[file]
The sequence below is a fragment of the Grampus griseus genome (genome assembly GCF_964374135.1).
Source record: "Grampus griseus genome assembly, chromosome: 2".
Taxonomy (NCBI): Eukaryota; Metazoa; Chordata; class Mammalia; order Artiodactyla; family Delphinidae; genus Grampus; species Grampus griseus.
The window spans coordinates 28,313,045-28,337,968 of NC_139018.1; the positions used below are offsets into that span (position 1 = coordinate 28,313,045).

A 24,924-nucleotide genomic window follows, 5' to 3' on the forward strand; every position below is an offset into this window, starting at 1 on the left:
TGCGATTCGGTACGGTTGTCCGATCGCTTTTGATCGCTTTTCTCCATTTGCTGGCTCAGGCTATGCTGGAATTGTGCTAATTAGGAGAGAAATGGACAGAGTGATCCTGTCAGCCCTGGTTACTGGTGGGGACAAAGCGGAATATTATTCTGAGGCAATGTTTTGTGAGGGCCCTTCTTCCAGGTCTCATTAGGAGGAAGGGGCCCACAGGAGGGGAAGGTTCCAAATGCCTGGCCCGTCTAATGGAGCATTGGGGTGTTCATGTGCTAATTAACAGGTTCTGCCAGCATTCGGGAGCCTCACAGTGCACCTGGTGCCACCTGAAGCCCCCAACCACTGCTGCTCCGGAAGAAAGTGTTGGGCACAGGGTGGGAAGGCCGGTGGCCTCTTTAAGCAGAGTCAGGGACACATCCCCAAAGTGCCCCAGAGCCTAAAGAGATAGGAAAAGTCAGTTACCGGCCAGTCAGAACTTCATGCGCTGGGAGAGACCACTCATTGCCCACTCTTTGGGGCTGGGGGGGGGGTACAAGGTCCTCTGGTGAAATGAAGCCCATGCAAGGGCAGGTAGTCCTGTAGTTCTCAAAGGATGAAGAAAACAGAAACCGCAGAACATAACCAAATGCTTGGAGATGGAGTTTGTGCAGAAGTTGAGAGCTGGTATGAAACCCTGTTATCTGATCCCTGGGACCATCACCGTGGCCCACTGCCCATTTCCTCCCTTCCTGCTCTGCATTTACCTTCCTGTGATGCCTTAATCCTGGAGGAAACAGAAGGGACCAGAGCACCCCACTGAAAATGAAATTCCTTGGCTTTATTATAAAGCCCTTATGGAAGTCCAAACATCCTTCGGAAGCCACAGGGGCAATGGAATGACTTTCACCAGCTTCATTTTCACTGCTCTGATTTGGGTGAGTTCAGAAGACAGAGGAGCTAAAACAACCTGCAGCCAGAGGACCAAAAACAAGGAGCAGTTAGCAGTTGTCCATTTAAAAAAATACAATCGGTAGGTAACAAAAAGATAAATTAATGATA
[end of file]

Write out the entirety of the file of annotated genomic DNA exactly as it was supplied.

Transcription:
The sequence below is a fragment of the Grampus griseus genome (genome assembly GCF_964374135.1).
Source record: "Grampus griseus genome assembly, chromosome: 2".
Taxonomy (NCBI): Eukaryota; Metazoa; Chordata; class Mammalia; order Artiodactyla; family Delphinidae; genus Grampus; species Grampus griseus.
The window spans coordinates 28,313,045-28,337,968 of NC_139018.1; the positions used below are offsets into that span (position 1 = coordinate 28,313,045).

A 24,924-nucleotide genomic window follows, 5' to 3' on the forward strand; every position below is an offset into this window, starting at 1 on the left:
TGCGATTCGGTACGGTTGTCCGATCGCTTTTGATCGCTTTTCTCCATTTGCTGGCTCAGGCTATGCTGGAATTGTGCTAATTAGGAGAGAAATGGACAGAGTGATCCTGTCAGCCCTGGTTACTGGTGGGGACAAAGCGGAATATTATTCTGAGGCAATGTTTTGTGAGGGCCCTTCTTCCAGGTCTCATTAGGAGGAAGGGGCCCACAGGAGGGGAAGGTTCCAAATGCCTGGCCCGTCTAATGGAGCATTGGGGTGTTCATGTGCTAATTAACAGGTTCTGCCAGCATTCGGGAGCCTCACAGTGCACCTGGTGCCACCTGAAGCCCCCAACCACTGCTGCTCCGGAAGAAAGTGTTGGGCACAGGGTGGGAAGGCCGGTGGCCTCTTTAAGCAGAGTCAGGGACACATCCCCAAAGTGCCCCAGAGCCTAAAGAGATAGGAAAAGTCAGTTACCGGCCAGTCAGAACTTCATGCGCTGGGAGAGACCACTCATTGCCCACTCTTTGGGGCTGGGGGGGGGGTACAAGGTCCTCTGGTGAAATGAAGCCCATGCAAGGGCAGGTAGTCCTGTAGTTCTCAAAGGATGAAGAAAACAGAAACCGCAGAACATAACCAAATGCTTGGAGATGGAGTTTGTGCAGAAGTTGAGAGCTGGTATGAAACCCTGTTATCTGATCCCTGGGACCATCACCGTGGCCCACTGCCCATTTCCTCCCTTCCTGCTCTGCATTTACCTTCCTGTGATGCCTTAATCCTGGAGGAAACAGAAGGGACCAGAGCACCCCACTGAAAATGAAATTCCTTGGCTTTATTATAAAGCCCTTATGGAAGTCCAAACATCCTTCGGAAGCCACAGGGGCAATGGAATGACTTTCACCAGCTTCATTTTCACTGCTCTGATTTGGGTGAGTTCAGAAGACAGAGGAGCTAAAACAACCTGCAGCCAGAGGACCAAAAACAAGGAGCAGTTAGCAGTTGTCCATTTAAAAAAATACAATCGGTAGGTAACAAAAAGATAAATTAATGATA